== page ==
• Clarity. Implies that information should be clear and precise for easy understanding. In other terms, clarity eliminates all elements of ambiguity so that information is delivered precisely, in a coherent and intelligible manner. The benefit of clarity is about helping CSCs utilise information to reduce complexity and uncertainty so that analysis can be applied to identify a clear path forward. An example to this is represented by a scenario where a shared responsibility model for security provisioning is adopted. The CSP should clarify their responsibility in securing a cloud infrastructure, while CSCs should take on the responsibility of securing data or applications integrated into that infrastructure.
  • Current. Means that the information should be up-to-date. Information should be regularly streamed to CSCs in a real-time or near real-time flow for enabling the evaluation of actions pertaining to their assets in the cloud. Also, the information should clearly state the timestamp and occurrences of actions in relation to cloud-hosted assets. For example, anomaly detection in the cloud environment greatly depends upon current or real time information.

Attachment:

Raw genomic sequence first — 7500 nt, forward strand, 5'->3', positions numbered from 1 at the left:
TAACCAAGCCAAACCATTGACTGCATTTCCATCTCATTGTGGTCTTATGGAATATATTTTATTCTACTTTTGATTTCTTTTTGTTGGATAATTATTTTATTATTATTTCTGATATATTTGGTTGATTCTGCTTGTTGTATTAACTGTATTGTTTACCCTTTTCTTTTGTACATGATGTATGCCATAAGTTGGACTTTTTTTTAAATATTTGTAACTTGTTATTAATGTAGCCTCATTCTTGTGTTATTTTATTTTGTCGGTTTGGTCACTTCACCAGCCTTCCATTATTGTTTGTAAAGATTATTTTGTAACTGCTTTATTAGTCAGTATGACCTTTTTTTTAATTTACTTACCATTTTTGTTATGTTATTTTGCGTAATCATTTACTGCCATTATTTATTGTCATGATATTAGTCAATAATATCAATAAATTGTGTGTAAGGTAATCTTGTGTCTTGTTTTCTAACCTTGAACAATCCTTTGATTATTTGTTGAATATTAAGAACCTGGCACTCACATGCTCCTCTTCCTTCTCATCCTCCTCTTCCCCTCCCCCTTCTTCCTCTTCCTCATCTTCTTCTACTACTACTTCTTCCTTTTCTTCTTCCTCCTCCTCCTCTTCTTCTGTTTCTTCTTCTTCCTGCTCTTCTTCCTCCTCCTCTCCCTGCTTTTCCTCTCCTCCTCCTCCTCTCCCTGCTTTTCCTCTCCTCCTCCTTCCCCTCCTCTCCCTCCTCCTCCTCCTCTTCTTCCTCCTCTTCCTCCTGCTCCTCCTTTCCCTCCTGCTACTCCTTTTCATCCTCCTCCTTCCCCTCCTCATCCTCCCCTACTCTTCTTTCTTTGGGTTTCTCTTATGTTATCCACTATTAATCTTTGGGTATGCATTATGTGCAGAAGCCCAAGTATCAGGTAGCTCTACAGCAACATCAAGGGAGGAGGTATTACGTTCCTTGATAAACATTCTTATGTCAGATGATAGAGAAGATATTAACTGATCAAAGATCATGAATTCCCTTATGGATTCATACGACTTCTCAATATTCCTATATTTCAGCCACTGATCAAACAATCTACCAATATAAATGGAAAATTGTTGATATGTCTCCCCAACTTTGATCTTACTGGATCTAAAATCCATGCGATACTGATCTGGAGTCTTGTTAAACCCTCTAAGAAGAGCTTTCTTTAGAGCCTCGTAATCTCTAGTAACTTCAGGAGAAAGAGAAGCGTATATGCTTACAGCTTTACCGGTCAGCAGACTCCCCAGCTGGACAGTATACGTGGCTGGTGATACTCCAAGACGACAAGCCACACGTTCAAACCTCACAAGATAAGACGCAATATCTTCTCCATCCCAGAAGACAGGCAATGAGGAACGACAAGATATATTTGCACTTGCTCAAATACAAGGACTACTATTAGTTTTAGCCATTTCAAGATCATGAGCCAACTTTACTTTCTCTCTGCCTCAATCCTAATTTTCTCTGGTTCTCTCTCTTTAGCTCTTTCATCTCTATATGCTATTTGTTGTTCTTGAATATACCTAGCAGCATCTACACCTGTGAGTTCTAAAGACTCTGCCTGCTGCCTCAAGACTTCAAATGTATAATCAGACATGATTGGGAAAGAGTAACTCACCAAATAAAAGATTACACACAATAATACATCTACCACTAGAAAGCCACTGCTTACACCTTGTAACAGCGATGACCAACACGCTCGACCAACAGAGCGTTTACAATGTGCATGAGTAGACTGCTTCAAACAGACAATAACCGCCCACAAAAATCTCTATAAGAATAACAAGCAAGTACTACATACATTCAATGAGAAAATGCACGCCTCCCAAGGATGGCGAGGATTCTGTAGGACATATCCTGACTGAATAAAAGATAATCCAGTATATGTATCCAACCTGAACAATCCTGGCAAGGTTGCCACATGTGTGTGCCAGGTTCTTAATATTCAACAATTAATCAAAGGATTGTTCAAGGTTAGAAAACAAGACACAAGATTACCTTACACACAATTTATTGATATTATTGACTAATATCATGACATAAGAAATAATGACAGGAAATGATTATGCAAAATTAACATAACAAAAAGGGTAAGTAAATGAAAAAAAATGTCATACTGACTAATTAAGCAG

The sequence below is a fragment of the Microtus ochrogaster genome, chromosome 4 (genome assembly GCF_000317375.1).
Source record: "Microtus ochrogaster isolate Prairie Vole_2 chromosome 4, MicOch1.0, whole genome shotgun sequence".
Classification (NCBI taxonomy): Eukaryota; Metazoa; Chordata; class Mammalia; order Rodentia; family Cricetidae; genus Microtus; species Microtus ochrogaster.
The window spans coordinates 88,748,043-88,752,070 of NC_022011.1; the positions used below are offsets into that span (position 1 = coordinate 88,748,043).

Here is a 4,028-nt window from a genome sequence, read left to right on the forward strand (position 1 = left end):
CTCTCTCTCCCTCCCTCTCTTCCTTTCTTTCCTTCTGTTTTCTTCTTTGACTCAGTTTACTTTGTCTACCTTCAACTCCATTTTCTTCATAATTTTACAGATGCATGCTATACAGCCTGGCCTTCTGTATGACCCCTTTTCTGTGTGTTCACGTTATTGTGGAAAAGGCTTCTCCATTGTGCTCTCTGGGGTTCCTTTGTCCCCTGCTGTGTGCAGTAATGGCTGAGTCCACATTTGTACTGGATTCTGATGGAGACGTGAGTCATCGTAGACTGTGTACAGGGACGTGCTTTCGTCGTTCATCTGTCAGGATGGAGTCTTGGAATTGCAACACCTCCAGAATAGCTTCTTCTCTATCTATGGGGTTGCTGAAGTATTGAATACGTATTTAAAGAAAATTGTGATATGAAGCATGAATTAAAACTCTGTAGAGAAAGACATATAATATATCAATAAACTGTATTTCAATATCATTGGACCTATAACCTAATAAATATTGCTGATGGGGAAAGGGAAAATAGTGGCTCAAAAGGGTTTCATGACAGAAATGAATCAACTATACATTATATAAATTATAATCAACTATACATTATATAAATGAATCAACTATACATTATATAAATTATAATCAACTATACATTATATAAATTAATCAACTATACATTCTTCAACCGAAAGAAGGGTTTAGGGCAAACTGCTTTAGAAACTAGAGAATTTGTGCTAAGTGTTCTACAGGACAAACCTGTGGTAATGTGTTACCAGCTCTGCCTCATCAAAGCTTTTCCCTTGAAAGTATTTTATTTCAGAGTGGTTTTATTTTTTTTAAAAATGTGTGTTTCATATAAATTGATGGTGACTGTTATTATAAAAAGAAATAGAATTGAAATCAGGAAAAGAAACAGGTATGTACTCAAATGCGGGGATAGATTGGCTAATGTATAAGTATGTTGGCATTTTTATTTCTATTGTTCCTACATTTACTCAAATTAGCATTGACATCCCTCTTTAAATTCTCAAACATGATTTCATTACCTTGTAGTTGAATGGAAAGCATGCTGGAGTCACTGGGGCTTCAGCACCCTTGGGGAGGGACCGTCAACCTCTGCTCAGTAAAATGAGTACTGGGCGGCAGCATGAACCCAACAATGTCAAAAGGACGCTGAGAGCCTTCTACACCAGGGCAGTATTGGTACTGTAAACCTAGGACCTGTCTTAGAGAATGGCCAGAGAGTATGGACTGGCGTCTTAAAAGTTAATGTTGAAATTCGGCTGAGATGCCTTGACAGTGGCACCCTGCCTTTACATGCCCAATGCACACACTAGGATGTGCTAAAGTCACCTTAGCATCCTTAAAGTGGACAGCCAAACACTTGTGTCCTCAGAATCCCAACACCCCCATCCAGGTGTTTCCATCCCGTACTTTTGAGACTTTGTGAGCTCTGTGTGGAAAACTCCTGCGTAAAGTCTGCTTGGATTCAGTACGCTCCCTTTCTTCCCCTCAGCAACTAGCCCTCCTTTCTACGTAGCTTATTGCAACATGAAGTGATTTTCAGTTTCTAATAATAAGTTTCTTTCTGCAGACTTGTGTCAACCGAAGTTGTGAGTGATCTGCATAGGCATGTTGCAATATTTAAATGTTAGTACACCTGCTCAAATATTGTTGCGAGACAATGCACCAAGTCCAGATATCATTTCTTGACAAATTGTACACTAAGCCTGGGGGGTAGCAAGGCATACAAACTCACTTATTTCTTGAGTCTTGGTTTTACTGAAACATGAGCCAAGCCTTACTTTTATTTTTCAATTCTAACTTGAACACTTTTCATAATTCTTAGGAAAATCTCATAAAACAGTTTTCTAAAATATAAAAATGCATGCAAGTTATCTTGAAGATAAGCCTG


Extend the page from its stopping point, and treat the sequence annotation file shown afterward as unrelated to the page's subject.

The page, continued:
• Relevance. Information should be relevant to the context. Cloud systems consist of numerous virtual machines, hardware, operating systems and applications that provide valuable information. Information must be relevant to provide information from a variety of platforms. For example, if a CSC subscribes to information feed on cloud resource availability, the usage data of the cloud resource being considered should be particularly streamed to CSCs.
  • Notification. Information relating to security incidents, events, deviations, or occurrences that affect customer assets in the cloud should be appropriately disseminated to concerned customers so that they can evaluate the occurrences and optionally take action. For example, the presence of dedicated monitoring systems that detect security phenomenon and notify CSCs to take remedial actions or invoke an autonomous action.
  • Free of Charge or at Low Cost. Information should be automatically compiled, organised collocated and streamed to concerned cloud actors that subscribe information feed for free of charge or at a low cost.

4.3. Categories of Cloud Security Transparency

Security transparency shows three different types as shown in Figure 1.
Figure 1. Categorisation of cloud security transparency.
Figure 1. Categorisation of cloud security transparency.